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  1. #1
    New TDF Member
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    Packing the dive bag for liveaboard

    Hi buddies!
    I want to share some tips on packing the dive bag for liveaboard diving, I hope it will help some of you :-) Enjoy the video. https://youtu.be/-P9wom7UM54

  2. #2
    Supergnu Jen - Winged Blob's Avatar
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    Or perhaps NOT deflate the BCD fully by sucking the air out!!

  3. #3
    Established TDF Member
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    Quote Originally Posted by Jen - Winged Blob View Post
    Or perhaps NOT deflate the BCD fully by sucking the air out!!
    I might give that a miss too! Yikes!

  4. #4
    Grumpy Git, Not Old Yet...
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    Is there any actual evidence of the types of nasties (presumably moulds / bacteria) that might cause a human to get ill living inside BCDs?

    Has anyone actually done some science?

    A quick Google reveals that it is mostly PADI who advise that BCDs are dirty. The cite the potential for viruses to live in them.

    Viruses do not survive for long outside the human body. Even the flu virus cannot survive for more than 24 hrs.

    On that basis, I'm tempted to question the scientific rigour supporting the rest of the claim.

    I mean, sure, if you own a chain of sweat shop sausage machine dive outfits somewhere warm, where clients wear a BCD for an hour, then it passes to the next user then absolutely! I would be dunking those things in trigene or similar and burning them at the end of the season, particularly if you encourage the clients to orally inflate.

    But for a UK diver who has their own kit, barely ever oral inflates and rinses their kit off after trips, then I really don't think we're talking about the same level of exposure to risk.

    Discuss...

  5. #5
    Established TDF Member Timw's Avatar
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    Aspergillus fumigatus... look up Mike Firth.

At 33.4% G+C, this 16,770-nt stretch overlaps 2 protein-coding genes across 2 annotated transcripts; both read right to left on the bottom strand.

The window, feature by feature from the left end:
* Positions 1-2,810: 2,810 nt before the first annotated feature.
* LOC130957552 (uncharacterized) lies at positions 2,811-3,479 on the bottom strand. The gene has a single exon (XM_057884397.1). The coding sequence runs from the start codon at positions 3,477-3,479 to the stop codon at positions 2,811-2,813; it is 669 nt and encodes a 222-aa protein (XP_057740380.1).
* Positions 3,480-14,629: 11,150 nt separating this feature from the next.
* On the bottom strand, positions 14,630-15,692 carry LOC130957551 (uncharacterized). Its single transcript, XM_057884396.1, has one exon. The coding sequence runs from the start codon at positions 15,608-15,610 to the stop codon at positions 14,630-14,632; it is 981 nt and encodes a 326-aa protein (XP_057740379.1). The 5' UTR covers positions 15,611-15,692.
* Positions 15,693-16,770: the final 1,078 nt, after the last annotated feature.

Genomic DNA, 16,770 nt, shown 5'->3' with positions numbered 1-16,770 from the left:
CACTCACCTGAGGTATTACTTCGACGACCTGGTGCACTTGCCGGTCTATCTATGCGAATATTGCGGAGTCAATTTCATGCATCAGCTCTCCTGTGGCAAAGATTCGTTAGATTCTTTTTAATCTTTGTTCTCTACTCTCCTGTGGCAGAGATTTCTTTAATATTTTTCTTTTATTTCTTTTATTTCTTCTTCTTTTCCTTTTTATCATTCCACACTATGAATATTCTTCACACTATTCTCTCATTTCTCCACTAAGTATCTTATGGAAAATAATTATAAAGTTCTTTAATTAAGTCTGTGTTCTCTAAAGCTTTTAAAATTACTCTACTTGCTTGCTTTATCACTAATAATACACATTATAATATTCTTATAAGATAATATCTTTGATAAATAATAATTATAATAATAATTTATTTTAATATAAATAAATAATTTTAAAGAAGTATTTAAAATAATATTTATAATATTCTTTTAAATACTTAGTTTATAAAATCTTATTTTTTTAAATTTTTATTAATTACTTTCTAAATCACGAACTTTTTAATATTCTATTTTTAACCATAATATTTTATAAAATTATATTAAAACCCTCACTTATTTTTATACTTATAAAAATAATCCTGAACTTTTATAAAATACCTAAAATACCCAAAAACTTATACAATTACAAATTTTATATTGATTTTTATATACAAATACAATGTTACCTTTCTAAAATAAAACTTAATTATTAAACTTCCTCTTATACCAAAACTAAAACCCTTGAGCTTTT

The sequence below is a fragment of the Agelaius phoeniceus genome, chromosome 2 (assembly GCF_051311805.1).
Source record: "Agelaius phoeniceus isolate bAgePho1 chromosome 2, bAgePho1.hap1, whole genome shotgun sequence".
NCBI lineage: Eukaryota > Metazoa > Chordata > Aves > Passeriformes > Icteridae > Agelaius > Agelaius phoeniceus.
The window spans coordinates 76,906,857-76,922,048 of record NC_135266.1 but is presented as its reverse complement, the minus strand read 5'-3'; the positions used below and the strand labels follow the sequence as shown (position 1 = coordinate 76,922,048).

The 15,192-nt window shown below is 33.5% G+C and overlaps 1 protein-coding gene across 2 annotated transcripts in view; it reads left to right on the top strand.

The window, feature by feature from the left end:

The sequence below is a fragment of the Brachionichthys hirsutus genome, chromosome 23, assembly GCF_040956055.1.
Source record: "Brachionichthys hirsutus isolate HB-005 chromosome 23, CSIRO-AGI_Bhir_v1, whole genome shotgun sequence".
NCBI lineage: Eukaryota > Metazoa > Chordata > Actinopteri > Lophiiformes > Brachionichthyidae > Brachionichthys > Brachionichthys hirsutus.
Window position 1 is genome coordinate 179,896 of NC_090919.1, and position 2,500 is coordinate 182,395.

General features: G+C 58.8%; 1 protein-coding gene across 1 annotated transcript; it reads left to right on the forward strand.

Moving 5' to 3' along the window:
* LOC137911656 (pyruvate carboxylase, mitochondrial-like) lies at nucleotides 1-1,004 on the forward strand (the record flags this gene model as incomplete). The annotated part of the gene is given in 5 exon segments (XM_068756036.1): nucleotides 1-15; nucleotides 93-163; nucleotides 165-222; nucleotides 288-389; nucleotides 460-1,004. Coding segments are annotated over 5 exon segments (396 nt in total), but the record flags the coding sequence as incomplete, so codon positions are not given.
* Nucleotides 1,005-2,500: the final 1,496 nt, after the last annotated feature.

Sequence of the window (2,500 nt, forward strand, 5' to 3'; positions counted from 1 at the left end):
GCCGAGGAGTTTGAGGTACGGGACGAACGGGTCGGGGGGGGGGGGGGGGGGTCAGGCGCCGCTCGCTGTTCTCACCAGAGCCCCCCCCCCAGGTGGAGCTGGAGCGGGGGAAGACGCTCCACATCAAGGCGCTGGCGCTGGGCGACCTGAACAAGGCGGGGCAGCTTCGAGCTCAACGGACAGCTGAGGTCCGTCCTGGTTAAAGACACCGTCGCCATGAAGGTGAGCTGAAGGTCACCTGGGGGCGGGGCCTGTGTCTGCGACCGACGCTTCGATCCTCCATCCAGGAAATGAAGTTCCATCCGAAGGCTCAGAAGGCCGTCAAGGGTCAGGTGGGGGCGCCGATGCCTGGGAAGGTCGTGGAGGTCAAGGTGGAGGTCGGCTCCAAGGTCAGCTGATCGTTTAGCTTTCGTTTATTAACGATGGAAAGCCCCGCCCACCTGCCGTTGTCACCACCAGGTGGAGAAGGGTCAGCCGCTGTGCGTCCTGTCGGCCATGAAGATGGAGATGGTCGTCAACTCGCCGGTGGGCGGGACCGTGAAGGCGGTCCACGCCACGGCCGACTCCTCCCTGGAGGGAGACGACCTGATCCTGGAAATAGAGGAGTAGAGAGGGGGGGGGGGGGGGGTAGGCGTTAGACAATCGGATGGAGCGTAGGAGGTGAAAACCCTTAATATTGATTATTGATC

Sausage machine dive outfits are probably safer - the kit is in constant use, not left festering and wet for weeks between dives.

    Trigene and other disinfectants generally need to be at concentrations of 1% or higher and require 15-30 minutes contact time. You get through a lot of Trigene to dunk a bc properly ( inside & out).

    There are plenty of other bacterial spore formers that will survive and can be pathogenic in the right conditions.

    I wouldn't breathe off my wing and am scrupulous about sanitizing my breathing loop. Aspergillus infections are low probability but very high consequence.
    Tea Boy

  6. #6
    Established TDF Member Eddie Clamp's Avatar
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    Whoever attempted us to inflate and breathe air from an ABLJ all those years ago?

    Remember visiting Argeles sur Mer in the 70's and a Moniteur there wouldn't let me dive with the crack bottle in my ABLJ as he had been informed by an instructor that anyone who did not have the stamp in their log shouldn't be allowed

  7. #7
    Established TDF Member Timw's Avatar
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    We didn't know any better then did we??
    Tea Boy

  8. #8
    Grumpy Git, Not Old Yet...
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    Quote Originally Posted by Timw View Post
    Aspergillus fumigatus... look up Mike Firth.

    Sausage machine dive outfits are probably safer - the kit is in constant use, not left festering and wet for weeks between dives.

    Trigene and other disinfectants generally need to be at concentrations of 1% or higher and require 15-30 minutes contact time. You get through a lot of Trigene to dunk a bc properly ( inside & out).

    There are plenty of other bacterial spore formers that will survive and can be pathogenic in the right conditions.

    I wouldn't breathe off my wing and am scrupulous about sanitizing my breathing loop. Aspergillus infections are low probability but very high consequence.
    ... And our survey says...

    https://www.nhs.uk/conditions/Aspergillosis/

    Or in other words, nigh on impossible to catch unless you have underlying chest problems (in which case you should not be diving) or are immuno compromised.

    I'm very happy to be proved wrong using actual science and proper references, mind.

  9. #9
    #keepittea ebt's Avatar
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    In reality you can get the air out of a wing/bcd by rolling it up whilst holding the dump valve. No need to take any risk.

  10. #10
    Old but keen Mark Chase's Avatar
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    Was it just me who used to fill his BCD with warm slightly soapy water and rinse out with fresh before packing away.

    I always seamd to get some sea water slopping about in the bottom after a dive and felt letting all that salt crystallise inside the wing wasn't such a good idea.


 
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